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How changes to consumer privacy law might impact marketers and martech
Abdication of consumer privacy protection in Washington could cause states to jump into the fray.
The new administration and Republican control of Congress could bring massive change in regulatory policy and consumer protection. Indeed, many of Trump’s cabinet appointees have pledged to scale back or dismantle the regulatory frameworks of their respective agencies.
The new political environment has led people to question the future of consumer protection and privacy enforcement under the federal government. And it makes it much less likely that there will be any new consumer privacy legislation in this vastly more pro-business Congress.
Might this turn out to be a boon for digital marketers, who could face less scrutiny of their use of consumer data for targeting, tracking or attribution? Or could it have unintended consequences and make digital platforms and publishers’ lives more complicated?
The Future of Privacy Forum’s Stacey Gray thinks that if the government generates no new consumer privacy legislation or limits the ability of regulatory bodies to protect consumer privacy, we are likely to see state legislatures and Attorneys General step in. She says California, and several other states that have strong consumer privacy laws, may seek to fill the void and regulate digital marketing.
There could also be more private litigation seeking to protect and enforce consumer privacy.
Gray also argues that the platforms (e.g., Apple) will move to fill perceived gaps in consumer protection. For example, in iOS 10, the iPhone’s IDFA is “zeroed out” for users who limit ad tracking. That means data collection for targeting or attribution becomes much more challenging to obtain.
The recent enforcement action against TV maker VIZIO is a potential model of what may come. The company was forced to pay a $2.2 million penalty based on the improper collection of consumer viewing habits and data without consent. The company was also forced to submit to ongoing third-party privacy and compliance assessments. The FTC and New Jersey Attorney General were partners in the action. But it could have been brought by New Jersey alone.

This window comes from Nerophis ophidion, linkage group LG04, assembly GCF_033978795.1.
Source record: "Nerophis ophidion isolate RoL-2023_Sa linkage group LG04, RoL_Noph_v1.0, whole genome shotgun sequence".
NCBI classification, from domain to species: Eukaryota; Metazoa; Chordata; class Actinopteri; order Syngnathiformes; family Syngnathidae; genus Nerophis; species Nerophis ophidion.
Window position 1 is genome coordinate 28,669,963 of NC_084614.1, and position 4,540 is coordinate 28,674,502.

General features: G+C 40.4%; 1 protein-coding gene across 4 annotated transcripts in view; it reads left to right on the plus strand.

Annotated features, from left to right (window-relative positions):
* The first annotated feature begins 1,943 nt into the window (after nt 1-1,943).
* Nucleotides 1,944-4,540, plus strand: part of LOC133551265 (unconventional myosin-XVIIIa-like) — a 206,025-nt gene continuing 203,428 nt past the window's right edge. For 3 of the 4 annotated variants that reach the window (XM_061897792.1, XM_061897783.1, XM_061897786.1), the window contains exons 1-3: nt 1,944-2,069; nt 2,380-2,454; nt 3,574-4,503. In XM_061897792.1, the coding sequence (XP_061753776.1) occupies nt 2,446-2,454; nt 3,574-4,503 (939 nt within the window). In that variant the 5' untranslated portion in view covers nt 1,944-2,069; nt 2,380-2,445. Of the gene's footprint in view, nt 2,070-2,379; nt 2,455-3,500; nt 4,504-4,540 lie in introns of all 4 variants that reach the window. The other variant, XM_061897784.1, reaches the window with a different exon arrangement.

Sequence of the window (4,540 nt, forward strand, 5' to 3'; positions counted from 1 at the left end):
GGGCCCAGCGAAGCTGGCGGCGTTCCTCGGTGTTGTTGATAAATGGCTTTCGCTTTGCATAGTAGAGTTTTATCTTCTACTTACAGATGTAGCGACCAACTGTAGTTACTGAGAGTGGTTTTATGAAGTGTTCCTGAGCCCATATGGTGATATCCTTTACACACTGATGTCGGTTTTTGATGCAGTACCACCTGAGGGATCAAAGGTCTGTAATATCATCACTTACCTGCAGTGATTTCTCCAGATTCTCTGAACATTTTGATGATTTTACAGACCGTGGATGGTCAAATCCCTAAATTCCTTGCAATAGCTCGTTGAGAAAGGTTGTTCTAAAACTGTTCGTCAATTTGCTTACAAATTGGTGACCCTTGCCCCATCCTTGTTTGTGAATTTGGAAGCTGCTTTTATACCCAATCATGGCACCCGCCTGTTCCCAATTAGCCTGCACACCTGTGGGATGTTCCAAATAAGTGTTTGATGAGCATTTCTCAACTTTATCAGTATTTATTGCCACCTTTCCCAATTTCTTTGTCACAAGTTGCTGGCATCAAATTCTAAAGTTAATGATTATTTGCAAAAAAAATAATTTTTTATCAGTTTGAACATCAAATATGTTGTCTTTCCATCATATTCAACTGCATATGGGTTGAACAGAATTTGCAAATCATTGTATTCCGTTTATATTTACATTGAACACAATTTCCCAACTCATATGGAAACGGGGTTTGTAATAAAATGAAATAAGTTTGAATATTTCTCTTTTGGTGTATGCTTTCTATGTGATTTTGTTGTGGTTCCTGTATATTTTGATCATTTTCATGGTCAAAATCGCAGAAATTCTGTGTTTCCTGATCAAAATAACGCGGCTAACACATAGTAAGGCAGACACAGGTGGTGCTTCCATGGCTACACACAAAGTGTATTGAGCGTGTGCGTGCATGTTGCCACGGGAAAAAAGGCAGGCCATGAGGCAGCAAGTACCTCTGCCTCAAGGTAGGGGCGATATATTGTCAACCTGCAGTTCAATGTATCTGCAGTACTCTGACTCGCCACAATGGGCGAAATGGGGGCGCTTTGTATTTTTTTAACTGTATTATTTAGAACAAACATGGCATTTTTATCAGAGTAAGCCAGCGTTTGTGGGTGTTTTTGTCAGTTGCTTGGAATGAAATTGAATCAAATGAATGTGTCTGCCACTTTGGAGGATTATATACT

Should the FTC and the federal government drop out of consumer privacy enforcement for the duration of this administration, states have the authority to take its place. But the unintended consequence might be enforcement of differing privacy and consumer protection standards and laws by multiple states.
(In addition, US firms will need to comply with the EU’s General Data Protection Regulation.)
The rational response for marketing technology companies will be to adopt the strictest state rules as a standard and adhere to those across all 50 states. Regardless, in the coming months and years, we’re very likely to see a number of states and their Attorneys General eager to compensate for the absence of federal leadership on consumer protection and privacy.
Although it may appear more business-friendly, the new anti-regulation climate in Washington could result in new unintended consequences and challenges for martech companies and digital marketers.